A conversation with my five year old son led us to praying as a result of nearly every siren we hear now. The conversation several months ago went something like this:
Riley: Daddy! Daddy! I see an ambulance. (lights were flashing and sirens were blaring)
Me: Yes, I see it too.
Riley: Where is he going Daddy?
Me: Well Riley, the ambulance is probably going to help someone who is hurt or sick.
Riley: Daddy, should we pray for them?
How in the world can you answer any other way than to say yes to a question like that from a five year-old? Our prayers are not long and are certainly not very specific. We simply say something like:
“Lord, you know the circumstances that have caused this ambulance to be called. We pray that the person who this ambulance has been called to serve will be made comfortable. We pray that if they are sick that you make them well and if they are hurt we pray that you heal their wounds. In Jesus name, Amen.”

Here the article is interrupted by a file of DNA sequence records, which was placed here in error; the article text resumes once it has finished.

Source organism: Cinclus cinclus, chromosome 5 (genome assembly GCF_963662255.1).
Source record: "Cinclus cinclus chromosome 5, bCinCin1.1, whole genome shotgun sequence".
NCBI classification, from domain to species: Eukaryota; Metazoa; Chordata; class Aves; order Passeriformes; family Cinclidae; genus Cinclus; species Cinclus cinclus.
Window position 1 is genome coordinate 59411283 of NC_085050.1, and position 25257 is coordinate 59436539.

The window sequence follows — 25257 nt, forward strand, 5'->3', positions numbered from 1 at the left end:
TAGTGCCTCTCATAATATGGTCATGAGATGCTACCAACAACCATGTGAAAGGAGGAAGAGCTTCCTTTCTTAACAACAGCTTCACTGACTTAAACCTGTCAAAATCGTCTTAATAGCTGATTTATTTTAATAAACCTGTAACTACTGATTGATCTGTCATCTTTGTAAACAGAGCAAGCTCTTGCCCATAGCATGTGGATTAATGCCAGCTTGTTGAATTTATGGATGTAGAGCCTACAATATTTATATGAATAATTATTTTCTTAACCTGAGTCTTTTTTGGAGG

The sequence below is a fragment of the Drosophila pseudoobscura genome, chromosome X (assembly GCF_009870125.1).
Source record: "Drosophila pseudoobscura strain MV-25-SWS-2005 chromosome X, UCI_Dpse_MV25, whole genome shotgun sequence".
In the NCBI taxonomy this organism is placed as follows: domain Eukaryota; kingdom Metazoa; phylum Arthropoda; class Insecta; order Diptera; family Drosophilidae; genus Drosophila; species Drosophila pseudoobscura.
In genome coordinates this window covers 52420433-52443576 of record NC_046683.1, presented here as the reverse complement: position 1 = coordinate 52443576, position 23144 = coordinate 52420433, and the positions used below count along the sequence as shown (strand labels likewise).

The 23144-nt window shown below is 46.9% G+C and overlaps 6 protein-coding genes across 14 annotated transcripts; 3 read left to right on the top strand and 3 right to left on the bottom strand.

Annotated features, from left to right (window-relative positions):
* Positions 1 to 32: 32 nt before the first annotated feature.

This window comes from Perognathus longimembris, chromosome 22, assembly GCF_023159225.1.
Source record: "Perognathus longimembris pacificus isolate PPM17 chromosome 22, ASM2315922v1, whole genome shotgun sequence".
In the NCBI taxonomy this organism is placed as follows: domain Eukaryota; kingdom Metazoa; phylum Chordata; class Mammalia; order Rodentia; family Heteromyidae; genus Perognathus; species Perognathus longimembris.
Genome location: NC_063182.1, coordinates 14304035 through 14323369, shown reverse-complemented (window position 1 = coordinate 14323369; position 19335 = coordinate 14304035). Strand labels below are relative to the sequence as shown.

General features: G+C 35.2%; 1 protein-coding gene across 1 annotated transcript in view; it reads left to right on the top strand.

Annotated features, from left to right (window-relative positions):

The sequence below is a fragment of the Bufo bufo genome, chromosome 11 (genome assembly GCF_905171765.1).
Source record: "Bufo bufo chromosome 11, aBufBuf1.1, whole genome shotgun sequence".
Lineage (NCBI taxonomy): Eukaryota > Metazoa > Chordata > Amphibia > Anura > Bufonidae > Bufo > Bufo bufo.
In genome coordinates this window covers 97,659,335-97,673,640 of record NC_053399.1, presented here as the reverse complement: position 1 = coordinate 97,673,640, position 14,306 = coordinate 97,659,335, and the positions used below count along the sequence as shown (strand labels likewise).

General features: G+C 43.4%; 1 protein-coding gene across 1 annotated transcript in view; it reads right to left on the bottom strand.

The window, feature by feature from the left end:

I shared this story with a friend a few weeks ago while having dinner in Washington, DC. A fire truck went screaming past the restaurant and I immediately thought of Riley and what he would say. I actually got a smile on my face that caught my friend’s attention. I told him what I was thinking and why. My friend couldn’t wait to share the story with his wife. He also made note that kids don’t get a heart to respond to things with prayer this way by chance. My friend was right. My wife and I do attempt to teach our children to be “others” oriented, but we have plenty of room for improvement when it comes to training and setting a good example.
As I reflected on this dinner with my friend I realized how this great little story about my son wanting to pray for strangers can open the door for sharing the gospel. Most people want to know where Riley learned to think like this. That curiosity provides a golden opportunity to give credit where credit is due and share God’s truth from the Bible. We share God’s principles in our home on a daily basis.